US Congress rejects Afghan withdrawal
In a strong bipartisan endorsement of the Obama administration’s policy in Afghanistan, the House of Representatives on Wednesday soundly rejected a call to withdraw American troops by the end of the year.world Updated: Mar 12, 2010 00:31 IST
In a strong bipartisan endorsement of the Obama administration’s policy in Afghanistan, the House of Representatives on Wednesday soundly rejected a call to withdraw American troops by the end of the year.
After a three-hour debate held to allow antiwar Democrats to air their dissent, the House voted 356 to 65 to reject the withdrawal proposal.
Five Republicans joined 60 Democrats in support of pulling out; 189 Democrats and 167 Republicans were opposed.
Although the outcome was never in doubt, debate on the resolution written by Representative Dennis J. Kucinich, Democrat of Ohio, offered a preview of Congressional consideration later this year of the administration’s request for money to pay for operations in Afghanistan. Under the proposal, Kucinich would have invoked the War Powers Act to force withdrawal of American troops within 30 days, or by the end of the year if the president judged that a more rapid departure would be unsafe.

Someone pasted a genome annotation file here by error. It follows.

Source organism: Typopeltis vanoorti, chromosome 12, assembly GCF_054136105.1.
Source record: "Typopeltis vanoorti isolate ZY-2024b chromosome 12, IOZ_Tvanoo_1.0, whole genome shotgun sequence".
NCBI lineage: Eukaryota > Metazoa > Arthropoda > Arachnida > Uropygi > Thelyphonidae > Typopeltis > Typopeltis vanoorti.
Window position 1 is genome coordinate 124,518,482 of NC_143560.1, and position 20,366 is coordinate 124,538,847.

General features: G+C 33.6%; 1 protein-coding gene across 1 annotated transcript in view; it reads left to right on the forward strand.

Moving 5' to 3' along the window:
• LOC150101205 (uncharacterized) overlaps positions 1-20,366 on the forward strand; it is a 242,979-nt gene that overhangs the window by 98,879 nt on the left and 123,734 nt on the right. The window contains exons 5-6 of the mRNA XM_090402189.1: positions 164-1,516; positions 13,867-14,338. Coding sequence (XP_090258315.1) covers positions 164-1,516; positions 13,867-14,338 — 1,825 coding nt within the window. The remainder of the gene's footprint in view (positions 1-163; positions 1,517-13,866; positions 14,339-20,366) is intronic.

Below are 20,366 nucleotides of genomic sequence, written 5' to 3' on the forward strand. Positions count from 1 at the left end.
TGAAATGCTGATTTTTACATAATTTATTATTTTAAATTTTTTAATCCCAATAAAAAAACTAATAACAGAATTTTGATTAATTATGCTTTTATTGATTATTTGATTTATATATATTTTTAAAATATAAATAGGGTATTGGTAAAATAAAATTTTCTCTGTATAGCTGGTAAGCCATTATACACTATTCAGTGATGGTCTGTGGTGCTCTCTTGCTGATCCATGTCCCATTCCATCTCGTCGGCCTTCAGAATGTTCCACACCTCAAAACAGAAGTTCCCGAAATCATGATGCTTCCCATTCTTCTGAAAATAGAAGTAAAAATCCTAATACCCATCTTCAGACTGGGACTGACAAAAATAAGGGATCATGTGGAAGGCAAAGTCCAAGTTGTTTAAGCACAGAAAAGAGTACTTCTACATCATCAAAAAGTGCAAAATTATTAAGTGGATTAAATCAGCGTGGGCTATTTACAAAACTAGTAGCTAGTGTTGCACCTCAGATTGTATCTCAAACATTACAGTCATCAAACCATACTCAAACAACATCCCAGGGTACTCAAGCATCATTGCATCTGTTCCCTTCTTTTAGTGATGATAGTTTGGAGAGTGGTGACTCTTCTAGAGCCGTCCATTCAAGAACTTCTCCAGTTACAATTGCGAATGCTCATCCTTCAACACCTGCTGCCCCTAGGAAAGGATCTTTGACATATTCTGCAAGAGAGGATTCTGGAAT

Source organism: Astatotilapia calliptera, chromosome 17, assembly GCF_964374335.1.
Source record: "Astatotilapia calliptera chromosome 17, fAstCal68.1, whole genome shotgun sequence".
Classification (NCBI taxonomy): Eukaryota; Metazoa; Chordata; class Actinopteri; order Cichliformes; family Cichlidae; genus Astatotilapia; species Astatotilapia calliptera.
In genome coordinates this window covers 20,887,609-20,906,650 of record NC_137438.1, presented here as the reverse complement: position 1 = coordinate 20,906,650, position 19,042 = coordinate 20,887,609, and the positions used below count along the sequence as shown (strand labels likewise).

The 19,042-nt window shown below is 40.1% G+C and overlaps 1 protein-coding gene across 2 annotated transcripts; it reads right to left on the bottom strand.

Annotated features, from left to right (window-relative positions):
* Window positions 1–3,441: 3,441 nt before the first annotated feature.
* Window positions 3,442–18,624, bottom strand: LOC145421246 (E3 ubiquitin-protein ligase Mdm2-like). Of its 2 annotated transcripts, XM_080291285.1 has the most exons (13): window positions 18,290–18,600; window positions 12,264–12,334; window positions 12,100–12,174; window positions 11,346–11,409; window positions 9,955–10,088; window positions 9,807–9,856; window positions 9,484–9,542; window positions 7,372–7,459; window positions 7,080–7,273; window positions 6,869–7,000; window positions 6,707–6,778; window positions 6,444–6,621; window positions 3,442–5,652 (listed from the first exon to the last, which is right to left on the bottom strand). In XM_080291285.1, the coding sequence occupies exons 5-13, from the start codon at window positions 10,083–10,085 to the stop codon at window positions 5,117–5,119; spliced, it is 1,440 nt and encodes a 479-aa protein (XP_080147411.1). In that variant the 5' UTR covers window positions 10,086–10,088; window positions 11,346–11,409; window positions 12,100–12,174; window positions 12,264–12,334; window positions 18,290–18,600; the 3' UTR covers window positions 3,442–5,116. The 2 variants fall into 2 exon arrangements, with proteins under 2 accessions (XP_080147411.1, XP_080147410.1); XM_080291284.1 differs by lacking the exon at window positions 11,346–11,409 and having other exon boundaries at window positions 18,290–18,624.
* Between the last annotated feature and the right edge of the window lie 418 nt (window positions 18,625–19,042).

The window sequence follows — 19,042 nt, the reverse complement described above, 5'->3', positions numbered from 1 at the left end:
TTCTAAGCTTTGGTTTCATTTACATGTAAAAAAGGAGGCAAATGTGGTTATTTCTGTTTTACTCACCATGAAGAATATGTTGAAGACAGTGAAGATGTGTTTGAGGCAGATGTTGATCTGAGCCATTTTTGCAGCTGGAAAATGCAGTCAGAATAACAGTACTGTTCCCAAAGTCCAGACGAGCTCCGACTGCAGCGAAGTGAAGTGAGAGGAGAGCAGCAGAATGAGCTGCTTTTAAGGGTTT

The plan’s supporters contended that the United States was aiding a corrupt government in Afghanistan and siphoning scarce resources for the sake of an unwinnable conflict when there were greater needs at home. But a broad coalition of Democrats and Republicans contended that American troops were making progress in Afghanistan and that an abrupt withdrawal would create an opening for the Taliban to return to power and allow Afghanistan to become a haven for terrorists again.
Others said that the timing of the resolution was inappropriate given the American offensive around Marja in southern Afghanistan and that it sent the wrong message to troops in the field as well as to their families in the United States.
Democratic leaders said it was Congress’s responsibility to allow lawmakers the chance to exchange views on the war because Congress provided the money for operations that have claimed the lives of slightly more than 1,000 American military members.